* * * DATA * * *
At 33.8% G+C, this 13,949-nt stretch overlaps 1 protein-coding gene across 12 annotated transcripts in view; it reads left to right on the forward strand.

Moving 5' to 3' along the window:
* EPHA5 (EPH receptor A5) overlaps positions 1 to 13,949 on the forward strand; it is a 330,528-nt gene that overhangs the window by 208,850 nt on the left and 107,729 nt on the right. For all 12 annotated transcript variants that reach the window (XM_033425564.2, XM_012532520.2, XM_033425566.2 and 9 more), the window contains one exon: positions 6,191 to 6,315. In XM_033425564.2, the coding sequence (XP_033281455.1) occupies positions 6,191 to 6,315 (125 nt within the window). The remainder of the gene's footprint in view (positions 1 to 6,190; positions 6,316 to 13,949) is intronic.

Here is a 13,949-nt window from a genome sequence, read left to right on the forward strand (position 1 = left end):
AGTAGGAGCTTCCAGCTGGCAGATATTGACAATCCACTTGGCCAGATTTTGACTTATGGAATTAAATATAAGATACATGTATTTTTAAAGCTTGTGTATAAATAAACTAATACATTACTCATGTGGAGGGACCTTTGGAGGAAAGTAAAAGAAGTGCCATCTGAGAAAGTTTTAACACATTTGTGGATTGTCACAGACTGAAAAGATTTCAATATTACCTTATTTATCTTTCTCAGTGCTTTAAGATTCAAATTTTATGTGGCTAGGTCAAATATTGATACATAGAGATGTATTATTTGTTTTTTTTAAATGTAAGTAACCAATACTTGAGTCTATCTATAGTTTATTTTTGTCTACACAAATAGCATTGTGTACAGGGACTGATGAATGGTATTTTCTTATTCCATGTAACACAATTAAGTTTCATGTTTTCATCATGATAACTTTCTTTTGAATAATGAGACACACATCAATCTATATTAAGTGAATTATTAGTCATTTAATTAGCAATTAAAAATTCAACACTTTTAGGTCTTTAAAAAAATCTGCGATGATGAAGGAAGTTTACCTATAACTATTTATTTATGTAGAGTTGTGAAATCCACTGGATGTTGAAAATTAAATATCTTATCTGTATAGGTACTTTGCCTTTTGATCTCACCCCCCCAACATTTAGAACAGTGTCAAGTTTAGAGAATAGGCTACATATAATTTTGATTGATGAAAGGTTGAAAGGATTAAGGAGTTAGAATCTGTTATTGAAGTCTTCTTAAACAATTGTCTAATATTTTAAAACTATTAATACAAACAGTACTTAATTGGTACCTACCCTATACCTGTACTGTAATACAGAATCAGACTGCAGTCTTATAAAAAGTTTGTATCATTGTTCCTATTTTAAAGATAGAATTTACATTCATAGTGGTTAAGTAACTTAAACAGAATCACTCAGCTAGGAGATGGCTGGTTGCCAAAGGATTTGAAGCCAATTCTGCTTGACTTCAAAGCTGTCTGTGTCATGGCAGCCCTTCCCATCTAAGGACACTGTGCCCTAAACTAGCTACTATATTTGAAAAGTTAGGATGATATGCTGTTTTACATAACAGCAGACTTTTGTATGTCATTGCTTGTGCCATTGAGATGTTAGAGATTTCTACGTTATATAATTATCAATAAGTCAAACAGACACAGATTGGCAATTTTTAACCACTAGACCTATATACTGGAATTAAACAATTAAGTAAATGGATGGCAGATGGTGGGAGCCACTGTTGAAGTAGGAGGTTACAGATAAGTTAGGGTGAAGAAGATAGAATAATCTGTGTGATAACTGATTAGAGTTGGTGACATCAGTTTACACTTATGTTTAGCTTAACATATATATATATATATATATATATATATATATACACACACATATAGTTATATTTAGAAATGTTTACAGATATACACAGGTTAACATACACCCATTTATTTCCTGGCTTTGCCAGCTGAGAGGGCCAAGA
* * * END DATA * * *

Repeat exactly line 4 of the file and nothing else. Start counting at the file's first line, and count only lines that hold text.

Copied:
Here is a 13,949-nt window from a genome sequence, read left to right on the forward strand (position 1 = left end):